Australia, which has deployed troops to Afghanistan, has also invested in the purchase of a number of Bushmaster mine-protected trucks.33
The improvised explosive device threat is certainly big enough to force nations to put aside existing procurement efforts in order to acquire the best mine-protected light wheeled armored trucks on the market.
Aside from the Leopard 2A6M, most tank producing nations have introduced new urban fighting kits with increased protection versus anti-tank mines and improvised explosive devices. Krauss-Maffei Wegmann (KMW) showcased the new Leopard 2 PSO (Peace Support Operation), with add-on turret and hull armor, a secondary remote weapon station near the loader’s hatch, an auxiliary power unit, panoramic 360º coverage by cameras embedded in the vehicle’s hull, an external radio, a searchlight and a dozer blade. Also shown at the Eurosatory 2006 exhibition was France’s AZUR (Action en Zone Urbaine), for Nexter’s Leclerc main battle tank. In the kit, a remote weapon station replaces the commander’s pintle-mounted machine gun, new appliqué composite panels for the side skirts, and added armor to the engine bay, as well as the application of slat armor to protect the entire rear of the vehicle. Perhaps one of the better urban warfare kits is Israel’s new Merkava LIC, which boasts of added all-around protection and increased hull bottom armor thickness. Furthermore, to protect sensitive items against debris, shrapnel and rocks all air intakes, exhausts and electronics are protected by steel mesh, similar to the Leopard 2 PSO. The commander’s cupola is replaced by a new cupola, which allows the commander greater visibility from a higher position and the remote controlled 12.7mm gun is repositioned above the main gun. Interestingly, a new hatch has been introduced in the rear door, to allow snipers to protect the vehicle’s rear. These may equip Israeli Merkava Mk 3s, while the Mk 4 may receive a separate upgrade. This includes two-axis stabilization of the commander’s panoramic sights, with new-generation FLIR and TV channels.34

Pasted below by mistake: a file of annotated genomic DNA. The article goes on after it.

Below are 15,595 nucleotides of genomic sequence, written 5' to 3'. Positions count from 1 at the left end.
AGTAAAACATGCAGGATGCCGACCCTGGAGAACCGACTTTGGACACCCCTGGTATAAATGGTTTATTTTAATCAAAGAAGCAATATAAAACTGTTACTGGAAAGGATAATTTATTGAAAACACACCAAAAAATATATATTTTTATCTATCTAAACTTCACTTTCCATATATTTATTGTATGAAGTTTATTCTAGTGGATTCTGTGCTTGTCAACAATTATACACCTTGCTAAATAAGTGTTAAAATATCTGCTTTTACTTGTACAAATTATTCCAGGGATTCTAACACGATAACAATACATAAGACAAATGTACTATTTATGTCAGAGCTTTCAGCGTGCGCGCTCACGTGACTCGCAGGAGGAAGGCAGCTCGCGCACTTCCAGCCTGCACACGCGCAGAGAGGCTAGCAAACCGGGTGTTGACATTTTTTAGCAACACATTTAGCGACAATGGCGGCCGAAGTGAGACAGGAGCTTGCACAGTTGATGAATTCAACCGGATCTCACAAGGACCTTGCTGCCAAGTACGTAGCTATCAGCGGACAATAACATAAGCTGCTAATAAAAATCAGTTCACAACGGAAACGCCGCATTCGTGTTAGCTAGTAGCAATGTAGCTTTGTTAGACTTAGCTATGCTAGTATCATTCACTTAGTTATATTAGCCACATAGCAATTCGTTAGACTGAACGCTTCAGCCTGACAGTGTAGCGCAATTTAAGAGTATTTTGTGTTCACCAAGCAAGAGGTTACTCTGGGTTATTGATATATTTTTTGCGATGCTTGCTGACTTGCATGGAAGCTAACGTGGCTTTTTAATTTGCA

The Merkava was designed, originally, with a v-shaped hull which was hollow between the bottom of the ‘crest’ and the thinner floor plates above – in the first two models this space was filled with fuel, but in the Mk 3 and Mk4 the fuel tank has been eliminated and instead it’s spaced simply with air.35
On the other hand, some sources indicate that fuel will actually suppress a shaped charge jet (or an explosively formed penetrator) if the fuel tank is self-sealing.36
Perhaps the most well-known urban kit for a main battle tank is the Abram’s TUSK modification package (tank urban survivability kit), which includes a new thermal sight for the loader, a remote weapon station for the tank commander, explosive reactive armor on the side skirts, a rear protecting unit composed of slat armor, a gun shield for the loader and an infantry phone in the rear. It’s possible that these new reactive armor tiles are similar to the Blazer reactive armor tiles applied to the Bradley infantry fighting vehicles and M60A1 main battle tanks in the early 90s.37
[Merkava Mk. 3 LIC; note the sniper hatch in the rear door.]
However, apart from the Merkava, these modifications are only of limited use against improvised explosive devices. As noticed, most increase protection of the tank on the side armor and the rear, prioritizing protection against rocket propelled grenades. However, only the Merkava has effective armor protection on the tank’s belly, with the v-shaped hull, and even this has failed the tank in Lebanon, where it experienced charges of up to 100kg.38
Furthermore, although the additional floor armor on the Leopard 2A6M might be able to stop the penetration of an explosively formed penetrator, it does not protect the crew from the blast and shock effects – the same is true for Nexter’s anti-TMRP-6 Kpam protection kit for armored fighting vehicles.39
This is more evident in the recent up-armor attempts on the M1114 HMMWV, which began in 1997. The M1114 features add-on blast deflectors and armor designed to absorb the energy of an explosion, and therefore is tested to survive threats of up to 8kg in size.40
However, the appearance of larger threats, such as the ninety kilogram charge that destroyed a Cougar in Iraq, makes even the M1114 obsolete and has driven the Congress to approve a massive replacement program for all front-line HMMWV vehicles. Perhaps the most important arguments in the sale of new MRAP vehicles is Doug Coffey’s – vice president of communicates at BAE – comment, ‘These are new designs, not spin-offs.’41
New vehicles hitting the market designed specifically for anti-mine and asymmetrical warfare are introducing new armor technologies and other indirect protection methods for the vehicle’s crew and passengers. Due to design limitations of already existent vehicles, these new technologies and methods are best applied to brand-new vehicles, and it isn’t a surprise that these are proving to be the most effective in combat.Hull Bottom Shape & Protection